IMF Completes Eleventh Review Under the Extended Fund Facility Arrangement for Ireland and Approves €770 Million DisbursementPress Release No. 13/361
September 26, 2013
The Executive Board of the International Monetary Fund (IMF) today completed the eleventh review of Ireland’s performance under an economic program supported by a three-year arrangement under the Extended Fund Facility (EFF), for the equivalent of SDR 19.5 billion (about €22.09 billion, or about US$29.83 billion) or the equivalent of 1,548 percent of Ireland’s IMF quota. The completion of the review enables the disbursement of an amount equivalent to SDR 681 million (about €770 million, or about US$1.04 billion), bringing total disbursements under the EFF to the equivalent of SDR 18.9 billion (about €21.43 billion, or about US$28.94 billion).
The arrangement for Ireland, approved on December 16, 2010 (see Press Release No. 10/496), is part of a financing package amounting to €85 billion (about US$96.5 billion), also supported by the European Financial Stabilization Mechanism and European Financial Stability Facility, bilateral loans from Denmark, Sweden, and the United Kingdom, and Ireland’s own contributions.
The Irish economy grew 0.4 percent in the second quarter but still contracted 1.2 percent year-on-year as exports dipped and domestic demand continued to decline at the pace seen in 2012. At the same time, employment grew 1.8 percent year-on-year and recent indicators suggest a growth pick up in the second half of 2013. The unemployment rate has eased from 15 percent in early 2012 to a still high 13.4 percent in August, yet 58 percent of the unemployed have been out of work for over a year.
Fiscal results for the first eight months are in line with Budget 2013, with the fiscal deficit expected to be about 6.8 percent of GDP (excluding one-off guarantee payments) in 2013 and public debt reaching 123 percent of GDP. Irish banks are gradually returning to profitability but carry nonperforming loans of 26½ percent of their loan portfolios and credit to the private sector declined by 4.5 percent year-on-year in July. In March the authorities set targets for banks to resolve mortgages in arrears and they are conducting diagnostics of Irish banks ahead of European stress tests in 2014.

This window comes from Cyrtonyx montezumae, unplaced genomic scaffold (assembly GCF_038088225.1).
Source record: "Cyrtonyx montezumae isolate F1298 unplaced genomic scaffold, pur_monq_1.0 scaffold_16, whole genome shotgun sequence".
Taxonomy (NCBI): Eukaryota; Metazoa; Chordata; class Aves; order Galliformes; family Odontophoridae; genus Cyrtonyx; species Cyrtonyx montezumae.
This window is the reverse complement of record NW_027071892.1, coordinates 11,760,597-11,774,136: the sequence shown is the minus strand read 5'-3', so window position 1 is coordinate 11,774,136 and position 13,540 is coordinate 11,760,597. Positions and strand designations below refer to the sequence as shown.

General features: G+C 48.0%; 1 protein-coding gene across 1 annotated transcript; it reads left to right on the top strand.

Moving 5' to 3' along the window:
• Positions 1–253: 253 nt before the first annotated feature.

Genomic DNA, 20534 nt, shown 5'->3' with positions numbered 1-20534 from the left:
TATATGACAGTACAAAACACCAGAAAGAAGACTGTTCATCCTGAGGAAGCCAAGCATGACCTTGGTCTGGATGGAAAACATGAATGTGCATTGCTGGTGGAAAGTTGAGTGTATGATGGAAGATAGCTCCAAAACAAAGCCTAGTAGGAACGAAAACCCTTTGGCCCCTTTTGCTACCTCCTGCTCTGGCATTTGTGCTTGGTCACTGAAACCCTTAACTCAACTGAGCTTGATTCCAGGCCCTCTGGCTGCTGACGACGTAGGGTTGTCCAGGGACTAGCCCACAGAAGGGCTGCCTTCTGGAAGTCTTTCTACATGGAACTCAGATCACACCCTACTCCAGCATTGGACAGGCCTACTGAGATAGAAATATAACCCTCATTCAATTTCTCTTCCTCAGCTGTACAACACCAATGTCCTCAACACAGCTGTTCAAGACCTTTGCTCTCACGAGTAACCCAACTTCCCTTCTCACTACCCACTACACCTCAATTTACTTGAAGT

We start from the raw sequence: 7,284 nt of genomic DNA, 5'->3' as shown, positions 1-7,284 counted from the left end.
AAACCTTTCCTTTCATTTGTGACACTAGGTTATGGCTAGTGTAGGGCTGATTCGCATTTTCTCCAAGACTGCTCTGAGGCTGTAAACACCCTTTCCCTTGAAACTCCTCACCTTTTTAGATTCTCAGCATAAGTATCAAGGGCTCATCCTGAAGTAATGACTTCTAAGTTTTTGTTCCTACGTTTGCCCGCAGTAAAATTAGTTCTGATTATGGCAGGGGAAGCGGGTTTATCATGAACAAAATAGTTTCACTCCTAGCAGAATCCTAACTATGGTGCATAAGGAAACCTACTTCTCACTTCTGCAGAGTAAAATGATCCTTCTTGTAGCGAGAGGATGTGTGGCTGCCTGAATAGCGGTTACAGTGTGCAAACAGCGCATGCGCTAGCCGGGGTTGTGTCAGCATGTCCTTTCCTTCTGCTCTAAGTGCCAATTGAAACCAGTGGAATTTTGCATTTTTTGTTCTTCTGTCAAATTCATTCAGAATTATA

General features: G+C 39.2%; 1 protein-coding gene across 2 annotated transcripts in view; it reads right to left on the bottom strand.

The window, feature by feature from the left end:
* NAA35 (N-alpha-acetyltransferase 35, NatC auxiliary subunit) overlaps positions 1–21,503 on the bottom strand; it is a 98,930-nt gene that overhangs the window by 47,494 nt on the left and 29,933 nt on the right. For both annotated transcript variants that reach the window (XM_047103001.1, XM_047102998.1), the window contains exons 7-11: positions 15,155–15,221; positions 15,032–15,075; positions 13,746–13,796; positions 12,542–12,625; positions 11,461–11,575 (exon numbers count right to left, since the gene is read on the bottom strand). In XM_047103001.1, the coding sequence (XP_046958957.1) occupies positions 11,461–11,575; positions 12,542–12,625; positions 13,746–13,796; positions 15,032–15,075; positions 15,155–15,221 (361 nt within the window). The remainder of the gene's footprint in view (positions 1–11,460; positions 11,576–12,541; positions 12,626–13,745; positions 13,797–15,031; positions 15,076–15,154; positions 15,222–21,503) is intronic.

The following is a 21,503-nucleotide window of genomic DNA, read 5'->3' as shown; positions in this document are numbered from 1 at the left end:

Following the Executive Board’s discussion, Mr. David Lipton, First Deputy Managing Director and Acting Chair, said:
“The Irish authorities continue to show strong commitment to the objectives of their EU-IMF supported economic program. In light of the fragility of the recovery underway and remaining risks to debt sustainability, strong policy implementation and continued European support remain critical for the period ahead.
“Resolving nonperforming loans is key to a lasting revival in bank lending, domestic demand, and job creation. Bringing the Insolvency Service into operation, removing unintended legal barriers to repossession, and facilitating banks’ engagement with borrowers have been important steps to enable the resolution of mortgages in arrears. The authorities must be vigilant to ensure this framework functions effectively to accelerate progress on that front. Close supervisory oversight of banks’ efforts is also needed to reach sustainable resolution targets.
“Ireland’s track record of steady fiscal consolidation should be maintained to protect market access on favorable terms. While budget execution remains on track in 2013, narrow buffers make continued careful implementation essential. The budget for 2014 should set out targets for cumulative consolidation in 2014-15 consistent with prior Medium Term Fiscal Statements while allowing full operation of the automatic stabilizers. Averting a rise in structural unemployment requires a further redeployment of resources to facilitate a return to work of the long-term unemployed.”